On March 3, 2017, an international workshop on “The Blockchained Music Business” was organized by the Department of Cultural Management and Gender Studies (IKM) of the University of Music and Performing Arts Vienna and the Music Information Center Austria (MICA). Carlotta De Ninni (Mycelia for Music Foundation, London), Peter Jenner (Sincere Management, London) and Benji Rogers (PledgeMusic & Dot Blockchain Music, New York) were the workshop supervisors focusing on different aspects of the blockchain technology’s impact on the music business. The third part of the workshop’s summarizes the results of the workshop group discussing the question, if the blockchain is a useful tool for setting up a global music rights database. The workshop group was supervised by Peter Jenner (Sincere Management, London) and you find the summary here:
The blockchain as a tool for a global music rights database?
Summary based on the notes by Michael Fink
The workshop supervisor, Peter Jenner (Sincere Management, London) is optimistic that blockchain technology could deliver an accurate database that might be good for the payment of every participant of a song. The group, therefore; discussed the importance of numbers and codes in combination with song titles and artists. There are a lot of songs that have the same name so there has to be a system that provides accuracy and avoids confusion. Although numeric structures like the ISRC code ISWC code already exist, confusions still happen because of misspellings etc.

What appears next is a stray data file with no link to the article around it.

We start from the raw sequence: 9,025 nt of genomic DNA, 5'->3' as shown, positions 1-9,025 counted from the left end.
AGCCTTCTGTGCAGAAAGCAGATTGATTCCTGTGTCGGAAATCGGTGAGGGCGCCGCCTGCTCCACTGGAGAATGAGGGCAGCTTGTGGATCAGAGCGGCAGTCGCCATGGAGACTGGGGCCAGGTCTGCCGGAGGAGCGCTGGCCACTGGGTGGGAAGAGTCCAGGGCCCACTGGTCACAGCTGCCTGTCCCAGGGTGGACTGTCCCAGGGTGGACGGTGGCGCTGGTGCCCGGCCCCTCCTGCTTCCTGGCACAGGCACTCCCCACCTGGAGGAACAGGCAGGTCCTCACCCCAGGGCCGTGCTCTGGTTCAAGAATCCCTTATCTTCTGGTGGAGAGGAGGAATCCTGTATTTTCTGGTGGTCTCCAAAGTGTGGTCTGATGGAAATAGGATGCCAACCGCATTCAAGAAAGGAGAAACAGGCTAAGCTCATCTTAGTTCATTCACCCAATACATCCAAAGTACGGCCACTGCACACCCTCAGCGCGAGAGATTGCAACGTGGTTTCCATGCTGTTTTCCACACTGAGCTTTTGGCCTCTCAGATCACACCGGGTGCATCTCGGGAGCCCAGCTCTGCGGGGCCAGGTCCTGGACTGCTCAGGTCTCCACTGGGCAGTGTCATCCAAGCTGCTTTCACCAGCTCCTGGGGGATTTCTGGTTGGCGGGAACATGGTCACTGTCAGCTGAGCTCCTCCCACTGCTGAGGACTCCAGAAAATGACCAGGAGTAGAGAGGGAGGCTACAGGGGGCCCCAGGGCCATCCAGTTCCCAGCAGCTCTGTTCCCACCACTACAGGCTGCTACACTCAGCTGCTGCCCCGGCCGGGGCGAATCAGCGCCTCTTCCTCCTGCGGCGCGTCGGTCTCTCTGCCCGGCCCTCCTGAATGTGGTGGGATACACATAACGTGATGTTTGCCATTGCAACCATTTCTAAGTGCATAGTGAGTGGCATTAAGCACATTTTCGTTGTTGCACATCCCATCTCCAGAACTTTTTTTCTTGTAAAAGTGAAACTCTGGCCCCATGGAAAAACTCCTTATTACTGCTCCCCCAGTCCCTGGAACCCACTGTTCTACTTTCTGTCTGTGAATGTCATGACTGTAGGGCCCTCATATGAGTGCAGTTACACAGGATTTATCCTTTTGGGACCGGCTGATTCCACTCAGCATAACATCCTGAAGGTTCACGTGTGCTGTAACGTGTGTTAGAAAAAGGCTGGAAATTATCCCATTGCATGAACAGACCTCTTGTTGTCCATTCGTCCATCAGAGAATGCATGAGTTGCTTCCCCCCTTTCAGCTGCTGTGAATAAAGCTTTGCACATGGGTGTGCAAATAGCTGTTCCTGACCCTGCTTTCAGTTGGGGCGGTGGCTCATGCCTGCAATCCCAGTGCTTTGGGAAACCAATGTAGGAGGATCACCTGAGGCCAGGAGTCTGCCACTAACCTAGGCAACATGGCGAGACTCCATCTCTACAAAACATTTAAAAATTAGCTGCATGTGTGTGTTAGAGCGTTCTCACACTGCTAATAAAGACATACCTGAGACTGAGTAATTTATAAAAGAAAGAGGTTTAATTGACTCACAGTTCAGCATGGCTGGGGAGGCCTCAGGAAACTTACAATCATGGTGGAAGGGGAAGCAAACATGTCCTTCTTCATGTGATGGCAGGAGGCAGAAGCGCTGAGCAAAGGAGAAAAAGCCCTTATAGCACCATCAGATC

A rather difficult question for the group was how deal with mash-ups, cover versions and samplings in a blockchain database system. Will the original authors receive the payment and get credit for their work? The database might work for new songs where everyone knows who are the session musicians, but with older material there might be difficulties with the credits.
Cutting out the middle-men in the music business by blockchain technology was another topic discussed in the group. Will artists go for a blockchain instead to a Performing Rights Society (PRO)? The group came to the conclusion that the blockchain can be a solution for right data and real-time payment, but there will be still a need for the services of PROs. While blockchaining can be a solution for right data and real-time payment there is still a need for areas that are covered by PROs. Maybe blockchaining could be a good tool for PROs and the combination of both will help the artists even more.
The information given in the blockchain databases might help artists to make more money with YouTube. People often don’t license songs for the videos they put online. A blockchain database might be a solution for that if there would be a simple way to get in touch/or pay a certain amount of money to the rights-holders. By now it can be very difficult to find out who the rights-holders of a song are.
However, also questions arise: What happens when the minimal viable data (MVD) is wrong – will the artist still get paid somehow? Is the system really impossible to hack? Is transparency good for everyone – is it good for every artist?
Alexander Kukelka (Austrian Composers’ Society)
Alexander Schindler (Austrian Institute of Technology)
Andreas Mahringer (Record Bird)
Roman Oslansky (AKM, Austrian Collecting Society)
Felix Schmalek (Austrian Green Party)